My parents bought a television set—nearly a month’s salary—just so they could watch Elizabeth’s coronation two years after it happened, on an 11 inch black and white screen. It was one of the very first things broadcast in Canada, and while I don’t remember that, I remember the TV set.

Since she ascended, England saw the discovery of DNA, the four minute mile fell, the ITV was formed, the first nuclear power plant was built, the death penalty was abolished, homosexuality was decriminalized, abortion was legalized, and the Concorde became the first supersonic commercial jet. That was just in the first 15 years of her reign. In 1971 the very money changed, going from pounds, shillings and pence to the 100 pence to the pound we have today. The continuity, of course, was her visage on the reverse of every coin struck.

Elizabeth was the face of Britain during the Troubles, andwhen the UK joined the Common Market (later the European Union). National Health was thoroughly ingrained in the culture, and England led in such developments as in vitro fertilization. Charles married Diana, one of the most jubilant and popular moments in all of England’s history. The Chunnel was an item of trust, removing the barrier the Channel always posed to thwart European depredations. Dolly was born and Diana died. The millennium happened.

In 2002 Elizabeth’s younger sister, Margaret, died as did her mother, the much-beloved “Queen Mum”. Scotland decided to Remain, but the UK voted to Leave, the disastrous ‘Brexit’ vote.

Then came the pandemic, and the near-total collapse of the British economy.

Throughout it all, she was the one constant. Her image on the money was updated every 12 years or so to allow for the passage of the years, but she was always there, and her voice was a part of every British Christmas.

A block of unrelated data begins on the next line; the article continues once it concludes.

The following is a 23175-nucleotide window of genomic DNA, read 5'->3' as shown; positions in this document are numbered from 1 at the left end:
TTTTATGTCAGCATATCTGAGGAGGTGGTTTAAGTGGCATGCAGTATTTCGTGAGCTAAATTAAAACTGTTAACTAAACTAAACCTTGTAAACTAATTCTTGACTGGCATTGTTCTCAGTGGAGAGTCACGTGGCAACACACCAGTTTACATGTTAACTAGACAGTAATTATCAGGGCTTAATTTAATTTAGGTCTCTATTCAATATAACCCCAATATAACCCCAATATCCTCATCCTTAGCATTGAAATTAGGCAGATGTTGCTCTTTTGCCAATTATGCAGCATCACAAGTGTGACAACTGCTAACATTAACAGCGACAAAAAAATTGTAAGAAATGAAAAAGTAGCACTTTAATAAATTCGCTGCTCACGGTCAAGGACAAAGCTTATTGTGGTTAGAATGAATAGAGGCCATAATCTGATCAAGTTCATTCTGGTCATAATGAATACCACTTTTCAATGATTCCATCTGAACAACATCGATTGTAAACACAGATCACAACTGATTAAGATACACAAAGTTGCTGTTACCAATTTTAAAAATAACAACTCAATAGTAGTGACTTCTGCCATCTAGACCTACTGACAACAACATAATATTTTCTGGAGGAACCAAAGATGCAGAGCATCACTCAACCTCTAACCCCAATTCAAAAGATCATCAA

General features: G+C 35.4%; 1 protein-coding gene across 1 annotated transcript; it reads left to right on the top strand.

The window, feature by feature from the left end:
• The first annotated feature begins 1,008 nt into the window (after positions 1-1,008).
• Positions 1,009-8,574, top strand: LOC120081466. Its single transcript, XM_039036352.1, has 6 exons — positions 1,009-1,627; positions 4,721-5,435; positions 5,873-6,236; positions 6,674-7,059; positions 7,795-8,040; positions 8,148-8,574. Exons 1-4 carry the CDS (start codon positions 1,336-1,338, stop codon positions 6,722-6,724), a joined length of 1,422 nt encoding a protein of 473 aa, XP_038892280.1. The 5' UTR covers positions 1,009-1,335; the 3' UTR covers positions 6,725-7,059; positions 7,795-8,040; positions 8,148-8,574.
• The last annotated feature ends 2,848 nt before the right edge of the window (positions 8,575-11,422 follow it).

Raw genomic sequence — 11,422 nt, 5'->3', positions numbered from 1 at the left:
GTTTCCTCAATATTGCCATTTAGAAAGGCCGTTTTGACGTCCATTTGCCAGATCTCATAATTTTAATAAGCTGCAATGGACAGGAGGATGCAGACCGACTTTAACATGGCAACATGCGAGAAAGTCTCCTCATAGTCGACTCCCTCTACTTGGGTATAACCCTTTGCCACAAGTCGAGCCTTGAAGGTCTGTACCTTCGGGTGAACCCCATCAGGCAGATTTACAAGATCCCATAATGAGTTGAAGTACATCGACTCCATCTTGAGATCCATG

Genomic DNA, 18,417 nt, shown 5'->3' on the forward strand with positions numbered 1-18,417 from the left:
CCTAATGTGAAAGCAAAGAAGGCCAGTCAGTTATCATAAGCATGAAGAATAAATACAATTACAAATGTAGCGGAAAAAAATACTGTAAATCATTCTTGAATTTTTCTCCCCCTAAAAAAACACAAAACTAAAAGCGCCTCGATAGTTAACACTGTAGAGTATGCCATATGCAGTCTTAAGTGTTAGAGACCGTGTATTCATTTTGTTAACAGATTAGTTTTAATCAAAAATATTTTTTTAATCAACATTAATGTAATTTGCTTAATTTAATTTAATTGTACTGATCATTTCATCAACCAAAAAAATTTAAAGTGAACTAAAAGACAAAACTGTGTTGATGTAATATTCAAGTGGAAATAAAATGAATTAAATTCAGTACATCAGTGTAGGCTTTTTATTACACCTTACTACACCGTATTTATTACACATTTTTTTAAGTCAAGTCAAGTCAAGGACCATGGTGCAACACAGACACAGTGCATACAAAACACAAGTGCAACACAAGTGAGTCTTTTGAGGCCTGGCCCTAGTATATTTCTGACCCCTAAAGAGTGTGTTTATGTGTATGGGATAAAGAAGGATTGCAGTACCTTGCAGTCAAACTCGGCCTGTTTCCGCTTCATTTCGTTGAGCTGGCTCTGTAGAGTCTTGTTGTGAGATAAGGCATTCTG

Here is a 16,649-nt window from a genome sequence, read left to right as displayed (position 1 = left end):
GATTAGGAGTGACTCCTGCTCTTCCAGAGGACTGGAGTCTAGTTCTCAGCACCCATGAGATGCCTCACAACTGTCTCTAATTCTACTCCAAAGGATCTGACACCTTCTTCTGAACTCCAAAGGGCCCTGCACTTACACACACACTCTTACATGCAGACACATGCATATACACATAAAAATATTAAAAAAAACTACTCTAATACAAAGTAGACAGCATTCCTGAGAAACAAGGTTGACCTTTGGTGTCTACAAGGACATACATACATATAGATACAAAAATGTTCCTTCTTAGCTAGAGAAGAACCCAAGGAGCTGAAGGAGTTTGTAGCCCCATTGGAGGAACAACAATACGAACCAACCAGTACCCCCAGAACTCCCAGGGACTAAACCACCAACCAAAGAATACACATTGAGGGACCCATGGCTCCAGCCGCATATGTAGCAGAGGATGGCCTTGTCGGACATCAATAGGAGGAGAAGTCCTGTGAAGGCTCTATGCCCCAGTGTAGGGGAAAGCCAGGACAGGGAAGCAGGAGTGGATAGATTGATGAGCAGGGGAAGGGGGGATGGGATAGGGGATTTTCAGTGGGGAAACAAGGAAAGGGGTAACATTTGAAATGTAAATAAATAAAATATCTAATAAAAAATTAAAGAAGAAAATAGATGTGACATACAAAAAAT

To give you some idea of the length, if not the breadth of her reign, her first Prime Minister, Winston S. Churchill, was born in 1874. Her nineteenth and final PM was Liz Truss, born in 1975.

She was one of the few monarchs in history to voluntarily relinquish some of the royal powers, allowing England to escape some of the shackles of the dead past.

She was subjected to attacks on all sides, particular the trashy tabloid press. It would have destroyed a weaker person.

I’m a republican, ideologically opposed to monarchies and monarchs. But I always had love and respect for her, not because of the jewelry, but because of who she was.

And I admit, even as I am very dubious about King Charles III, I’ll be intensely curious to see what next year’s coins look like in Canada and the UK. I’ve never seen that face change before.

She was far better than the system that produced her.

To quote what she told the world in 1940, 82 years ago:

Before I finish I can truthfully say to you all that we children at home are full of cheerfulness and courage. We are trying to do all we can to help our gallant sailors, soldiers and airmen, and we are trying, too, to bear our own share of the danger and sadness of war.

We know, everyone of us, that in the end all will be well; for God will care for us and give us victory and peace. And when peace comes, remember it will be for us, the children of today, to make the world of tomorrow a better and happier place.